Friday, 30 September 2022

Plinian eruption of Mount Vesuvius

A Plinian eruption of Mount Vesuvius occured around 4,000 years ago—2,000 years before the one that buried the Roman city of Pompeii. The village of Afragola was situated near present-day Naples, about 10 miles from Mount Vesuvius.
Afragola became a snapshot of the Early Bronze Age in Italy.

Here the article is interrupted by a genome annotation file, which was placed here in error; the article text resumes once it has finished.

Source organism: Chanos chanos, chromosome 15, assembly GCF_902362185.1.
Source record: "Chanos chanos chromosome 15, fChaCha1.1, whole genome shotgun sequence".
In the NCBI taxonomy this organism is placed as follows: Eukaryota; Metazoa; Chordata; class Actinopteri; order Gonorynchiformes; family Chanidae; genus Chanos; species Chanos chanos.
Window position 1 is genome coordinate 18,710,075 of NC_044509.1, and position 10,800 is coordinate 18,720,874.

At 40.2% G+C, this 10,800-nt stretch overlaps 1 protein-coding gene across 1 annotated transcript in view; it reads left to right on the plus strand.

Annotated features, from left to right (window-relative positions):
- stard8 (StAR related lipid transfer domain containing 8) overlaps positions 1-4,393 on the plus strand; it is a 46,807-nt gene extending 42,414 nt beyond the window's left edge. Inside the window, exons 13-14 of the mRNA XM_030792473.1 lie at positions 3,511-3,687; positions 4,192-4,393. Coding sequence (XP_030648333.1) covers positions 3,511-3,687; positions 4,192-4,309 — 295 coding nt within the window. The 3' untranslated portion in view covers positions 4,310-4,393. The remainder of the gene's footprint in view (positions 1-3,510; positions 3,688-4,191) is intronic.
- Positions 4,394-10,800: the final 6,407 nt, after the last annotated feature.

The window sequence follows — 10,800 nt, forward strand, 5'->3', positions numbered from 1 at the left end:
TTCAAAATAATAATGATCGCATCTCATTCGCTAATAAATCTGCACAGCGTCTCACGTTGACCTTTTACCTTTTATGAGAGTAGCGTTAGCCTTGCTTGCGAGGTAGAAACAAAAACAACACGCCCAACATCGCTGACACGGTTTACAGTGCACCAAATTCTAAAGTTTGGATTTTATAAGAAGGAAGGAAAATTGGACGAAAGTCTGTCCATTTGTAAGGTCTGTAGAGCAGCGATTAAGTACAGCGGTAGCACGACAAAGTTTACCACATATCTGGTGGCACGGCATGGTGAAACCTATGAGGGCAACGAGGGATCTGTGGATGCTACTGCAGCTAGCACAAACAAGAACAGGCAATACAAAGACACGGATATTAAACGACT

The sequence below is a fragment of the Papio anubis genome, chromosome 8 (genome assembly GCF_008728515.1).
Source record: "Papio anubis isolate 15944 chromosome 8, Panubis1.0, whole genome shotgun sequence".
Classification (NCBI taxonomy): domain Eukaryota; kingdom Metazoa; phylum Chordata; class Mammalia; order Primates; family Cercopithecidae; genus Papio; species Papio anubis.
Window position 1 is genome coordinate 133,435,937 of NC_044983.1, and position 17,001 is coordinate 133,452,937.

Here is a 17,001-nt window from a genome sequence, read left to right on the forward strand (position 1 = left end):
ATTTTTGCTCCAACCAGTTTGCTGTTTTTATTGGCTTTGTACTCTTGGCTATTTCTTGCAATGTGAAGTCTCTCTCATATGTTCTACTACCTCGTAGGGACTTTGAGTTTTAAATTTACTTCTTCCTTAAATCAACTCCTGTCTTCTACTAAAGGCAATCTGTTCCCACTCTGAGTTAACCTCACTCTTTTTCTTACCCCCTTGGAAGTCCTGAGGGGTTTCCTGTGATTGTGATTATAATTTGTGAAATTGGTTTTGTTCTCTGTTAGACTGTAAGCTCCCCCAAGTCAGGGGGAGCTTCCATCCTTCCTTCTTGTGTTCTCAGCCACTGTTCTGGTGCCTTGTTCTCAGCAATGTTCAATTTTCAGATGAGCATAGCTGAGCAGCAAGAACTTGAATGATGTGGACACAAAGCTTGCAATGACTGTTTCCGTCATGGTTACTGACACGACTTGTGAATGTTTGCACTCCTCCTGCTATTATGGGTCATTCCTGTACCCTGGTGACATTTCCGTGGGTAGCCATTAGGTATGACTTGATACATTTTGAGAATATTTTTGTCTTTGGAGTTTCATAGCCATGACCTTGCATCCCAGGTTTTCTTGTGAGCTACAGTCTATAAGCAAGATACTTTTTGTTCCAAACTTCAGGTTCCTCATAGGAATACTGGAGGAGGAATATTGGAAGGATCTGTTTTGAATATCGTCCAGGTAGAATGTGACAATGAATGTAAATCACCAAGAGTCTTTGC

Following the eruption, the village was encased in meters of ash, mud, and alluvial sediments. The course of the eruption happened in different phases, starting with a dramatic explosion. The villagers had time to flee, which is why the site doesn't contain human remains. Then the direction of the wind changed, bringing a huge amount of ash toward Afragola. In Campania at this time there were huts, but in Greece, they had palaces. Evidence points toward the eruption happening in the fall, as the villagers amassed their food stores for the winter. The eruption occured around 1780 BC.